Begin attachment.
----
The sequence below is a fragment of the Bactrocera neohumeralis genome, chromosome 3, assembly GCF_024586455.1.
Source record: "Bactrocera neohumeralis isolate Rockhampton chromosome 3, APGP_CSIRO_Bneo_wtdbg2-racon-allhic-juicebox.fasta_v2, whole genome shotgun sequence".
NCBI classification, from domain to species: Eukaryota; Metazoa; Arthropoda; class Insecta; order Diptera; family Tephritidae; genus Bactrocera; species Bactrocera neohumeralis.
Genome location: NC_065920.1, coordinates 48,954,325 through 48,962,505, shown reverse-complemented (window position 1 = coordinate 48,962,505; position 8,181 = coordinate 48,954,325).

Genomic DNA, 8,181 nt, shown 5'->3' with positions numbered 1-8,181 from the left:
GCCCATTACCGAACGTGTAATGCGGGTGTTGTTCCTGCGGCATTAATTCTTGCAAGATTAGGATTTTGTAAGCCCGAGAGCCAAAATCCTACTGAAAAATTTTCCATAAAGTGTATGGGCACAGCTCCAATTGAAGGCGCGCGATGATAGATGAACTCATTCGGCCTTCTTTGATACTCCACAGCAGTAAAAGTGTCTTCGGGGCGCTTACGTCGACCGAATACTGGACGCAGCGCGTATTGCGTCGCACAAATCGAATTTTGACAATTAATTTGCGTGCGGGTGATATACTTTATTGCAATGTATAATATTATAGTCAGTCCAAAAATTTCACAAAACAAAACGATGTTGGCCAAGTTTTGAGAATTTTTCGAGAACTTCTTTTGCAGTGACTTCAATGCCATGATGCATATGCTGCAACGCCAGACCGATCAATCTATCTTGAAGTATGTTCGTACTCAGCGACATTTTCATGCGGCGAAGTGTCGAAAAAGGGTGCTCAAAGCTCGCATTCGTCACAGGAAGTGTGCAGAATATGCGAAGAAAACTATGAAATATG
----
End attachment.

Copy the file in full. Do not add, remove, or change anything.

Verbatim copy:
The sequence below is a fragment of the Bactrocera neohumeralis genome, chromosome 3, assembly GCF_024586455.1.
Source record: "Bactrocera neohumeralis isolate Rockhampton chromosome 3, APGP_CSIRO_Bneo_wtdbg2-racon-allhic-juicebox.fasta_v2, whole genome shotgun sequence".
NCBI classification, from domain to species: Eukaryota; Metazoa; Arthropoda; class Insecta; order Diptera; family Tephritidae; genus Bactrocera; species Bactrocera neohumeralis.
Genome location: NC_065920.1, coordinates 48,954,325 through 48,962,505, shown reverse-complemented (window position 1 = coordinate 48,962,505; position 8,181 = coordinate 48,954,325).

Genomic DNA, 8,181 nt, shown 5'->3' with positions numbered 1-8,181 from the left:
GCCCATTACCGAACGTGTAATGCGGGTGTTGTTCCTGCGGCATTAATTCTTGCAAGATTAGGATTTTGTAAGCCCGAGAGCCAAAATCCTACTGAAAAATTTTCCATAAAGTGTATGGGCACAGCTCCAATTGAAGGCGCGCGATGATAGATGAACTCATTCGGCCTTCTTTGATACTCCACAGCAGTAAAAGTGTCTTCGGGGCGCTTACGTCGACCGAATACTGGACGCAGCGCGTATTGCGTCGCACAAATCGAATTTTGACAATTAATTTGCGTGCGGGTGATATACTTTATTGCAATGTATAATATTATAGTCAGTCCAAAAATTTCACAAAACAAAACGATGTTGGCCAAGTTTTGAGAATTTTTCGAGAACTTCTTTTGCAGTGACTTCAATGCCATGATGCATATGCTGCAACGCCAGACCGATCAATCTATCTTGAAGTATGTTCGTACTCAGCGACATTTTCATGCGGCGAAGTGTCGAAAAAGGGTGCTCAAAGCTCGCATTCGTCACAGGAAGTGTGCAGAATATGCGAAGAAAACTATGAAATATG